A trademark is a brand name. A trademark or service mark includes any word, name, symbol, device, or any combination, used or intended to be used to identify and distinguish the goods/services of one seller or provider from those of others, and to indicate the source of the goods/services. Although federal registration of a trademark is not mandatory, it has several advantages, including notice to the public of the registrant’s claim of ownership of the mark, legal presumption of ownership nationwide, and exclusive right to use the trademark on or in connection with the goods/services listed in the registration.
Before starting the application process, it is important to have clearly in mind: the trademark you want to register; the goods and/or services in connection with which you wish to register the trademark; and whether you will be filing the application based on actual existing use of the trademark or a bona fide intention to use the trademark in the future.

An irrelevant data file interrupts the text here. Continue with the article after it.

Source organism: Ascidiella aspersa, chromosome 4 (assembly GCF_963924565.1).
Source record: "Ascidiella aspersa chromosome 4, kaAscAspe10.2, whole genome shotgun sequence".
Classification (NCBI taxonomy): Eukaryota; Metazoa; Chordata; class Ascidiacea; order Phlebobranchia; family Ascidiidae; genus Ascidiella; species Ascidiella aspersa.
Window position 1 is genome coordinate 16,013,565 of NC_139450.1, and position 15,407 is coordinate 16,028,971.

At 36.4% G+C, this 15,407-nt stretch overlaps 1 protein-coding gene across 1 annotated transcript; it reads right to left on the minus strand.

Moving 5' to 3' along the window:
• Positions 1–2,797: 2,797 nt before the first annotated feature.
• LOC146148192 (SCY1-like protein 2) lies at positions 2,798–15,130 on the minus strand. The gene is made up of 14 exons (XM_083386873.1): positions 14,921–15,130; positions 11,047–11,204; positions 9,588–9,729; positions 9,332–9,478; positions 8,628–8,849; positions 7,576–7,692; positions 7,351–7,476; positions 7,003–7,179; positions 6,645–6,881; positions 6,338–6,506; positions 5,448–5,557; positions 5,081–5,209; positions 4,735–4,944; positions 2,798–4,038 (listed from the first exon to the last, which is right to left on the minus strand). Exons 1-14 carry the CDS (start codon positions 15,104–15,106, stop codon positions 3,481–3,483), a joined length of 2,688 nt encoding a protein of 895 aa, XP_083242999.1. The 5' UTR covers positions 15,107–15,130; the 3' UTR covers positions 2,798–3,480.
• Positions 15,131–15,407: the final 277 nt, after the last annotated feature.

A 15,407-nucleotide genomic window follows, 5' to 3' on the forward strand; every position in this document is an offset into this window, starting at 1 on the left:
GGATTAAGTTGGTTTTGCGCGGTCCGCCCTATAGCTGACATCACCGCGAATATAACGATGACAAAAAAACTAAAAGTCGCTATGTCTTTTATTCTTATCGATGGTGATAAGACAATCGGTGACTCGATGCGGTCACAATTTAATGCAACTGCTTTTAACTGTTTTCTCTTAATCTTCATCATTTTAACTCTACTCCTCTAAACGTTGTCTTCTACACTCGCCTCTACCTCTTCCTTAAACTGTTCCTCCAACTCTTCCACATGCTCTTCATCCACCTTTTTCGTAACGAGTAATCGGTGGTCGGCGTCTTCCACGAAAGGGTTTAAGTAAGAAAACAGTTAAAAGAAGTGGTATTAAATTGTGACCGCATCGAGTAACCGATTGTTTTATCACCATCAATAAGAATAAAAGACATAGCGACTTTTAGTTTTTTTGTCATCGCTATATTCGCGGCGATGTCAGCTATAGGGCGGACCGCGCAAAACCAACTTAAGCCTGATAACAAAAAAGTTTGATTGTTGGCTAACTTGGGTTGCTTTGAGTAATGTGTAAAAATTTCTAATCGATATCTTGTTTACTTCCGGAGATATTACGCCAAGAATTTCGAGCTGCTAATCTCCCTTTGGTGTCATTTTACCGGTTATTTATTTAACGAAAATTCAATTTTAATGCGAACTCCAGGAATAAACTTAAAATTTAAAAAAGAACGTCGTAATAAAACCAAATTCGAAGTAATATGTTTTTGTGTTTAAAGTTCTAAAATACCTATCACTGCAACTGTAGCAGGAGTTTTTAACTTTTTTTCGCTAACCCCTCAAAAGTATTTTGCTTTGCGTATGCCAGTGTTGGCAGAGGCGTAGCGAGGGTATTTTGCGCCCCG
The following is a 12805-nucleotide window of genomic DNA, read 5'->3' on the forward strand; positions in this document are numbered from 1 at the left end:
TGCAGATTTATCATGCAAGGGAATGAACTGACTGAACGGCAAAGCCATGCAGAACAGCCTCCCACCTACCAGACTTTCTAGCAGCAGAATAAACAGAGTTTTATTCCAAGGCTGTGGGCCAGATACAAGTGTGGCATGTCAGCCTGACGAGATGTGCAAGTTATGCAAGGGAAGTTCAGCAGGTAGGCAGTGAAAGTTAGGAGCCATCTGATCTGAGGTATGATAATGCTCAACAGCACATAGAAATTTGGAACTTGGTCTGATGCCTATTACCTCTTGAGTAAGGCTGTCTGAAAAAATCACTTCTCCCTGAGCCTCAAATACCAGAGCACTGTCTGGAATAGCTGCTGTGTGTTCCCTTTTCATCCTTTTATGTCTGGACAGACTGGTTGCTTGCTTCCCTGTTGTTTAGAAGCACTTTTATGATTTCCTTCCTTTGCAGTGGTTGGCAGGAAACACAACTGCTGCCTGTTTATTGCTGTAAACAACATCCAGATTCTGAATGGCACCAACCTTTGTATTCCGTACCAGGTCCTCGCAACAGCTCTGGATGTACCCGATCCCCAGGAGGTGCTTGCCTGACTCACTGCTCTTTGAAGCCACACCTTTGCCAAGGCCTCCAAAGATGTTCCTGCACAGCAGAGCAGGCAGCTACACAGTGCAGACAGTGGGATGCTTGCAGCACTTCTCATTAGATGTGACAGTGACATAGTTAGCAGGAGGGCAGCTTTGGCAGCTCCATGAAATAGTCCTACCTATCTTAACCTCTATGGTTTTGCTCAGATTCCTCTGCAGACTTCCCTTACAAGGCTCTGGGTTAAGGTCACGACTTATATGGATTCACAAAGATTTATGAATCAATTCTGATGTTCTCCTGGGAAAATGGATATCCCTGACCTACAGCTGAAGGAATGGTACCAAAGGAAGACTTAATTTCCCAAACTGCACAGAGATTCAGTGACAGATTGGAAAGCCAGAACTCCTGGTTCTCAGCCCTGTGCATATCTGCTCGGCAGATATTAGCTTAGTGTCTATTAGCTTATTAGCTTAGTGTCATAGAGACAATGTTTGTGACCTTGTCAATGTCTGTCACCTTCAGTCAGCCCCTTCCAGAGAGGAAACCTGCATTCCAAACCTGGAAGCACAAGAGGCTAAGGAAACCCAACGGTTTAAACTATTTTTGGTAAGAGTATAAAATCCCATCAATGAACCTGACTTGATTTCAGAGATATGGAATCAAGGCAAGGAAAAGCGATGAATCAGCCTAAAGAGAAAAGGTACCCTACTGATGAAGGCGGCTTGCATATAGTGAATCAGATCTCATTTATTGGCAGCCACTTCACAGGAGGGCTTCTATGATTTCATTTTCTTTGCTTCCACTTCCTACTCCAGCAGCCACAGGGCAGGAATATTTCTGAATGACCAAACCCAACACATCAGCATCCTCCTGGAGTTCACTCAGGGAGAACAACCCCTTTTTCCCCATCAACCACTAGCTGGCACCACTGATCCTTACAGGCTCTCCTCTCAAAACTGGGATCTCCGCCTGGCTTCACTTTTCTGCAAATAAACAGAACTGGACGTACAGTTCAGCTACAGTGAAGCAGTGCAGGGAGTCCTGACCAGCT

Once you have chosen your trademark, you must also be able to identify the goods and/or services to which the trademark will apply, clearly and precisely. The identification of goods and/or services must be specific enough to identify the nature of the goods and/or services. The level of specificity depends on the type of goods and/or services.
A trademark application must specify the proper basis for filing, most likely either a current use of the trademark in commerce or on an intent to use the trademark in commerce in the future.
You are responsible for enforcing your rights if you receive a registration, because the USPTO does not “police” the use of trademarks. While the USPTO attempts to ensure that no other party receives a federal registration for an identical or similar trademark for or as applied to related goods/services, the owner of a registration is responsible for bringing any legal action to stop a party from using an infringing trademark.
More information on trademarks may be found at the USPTO.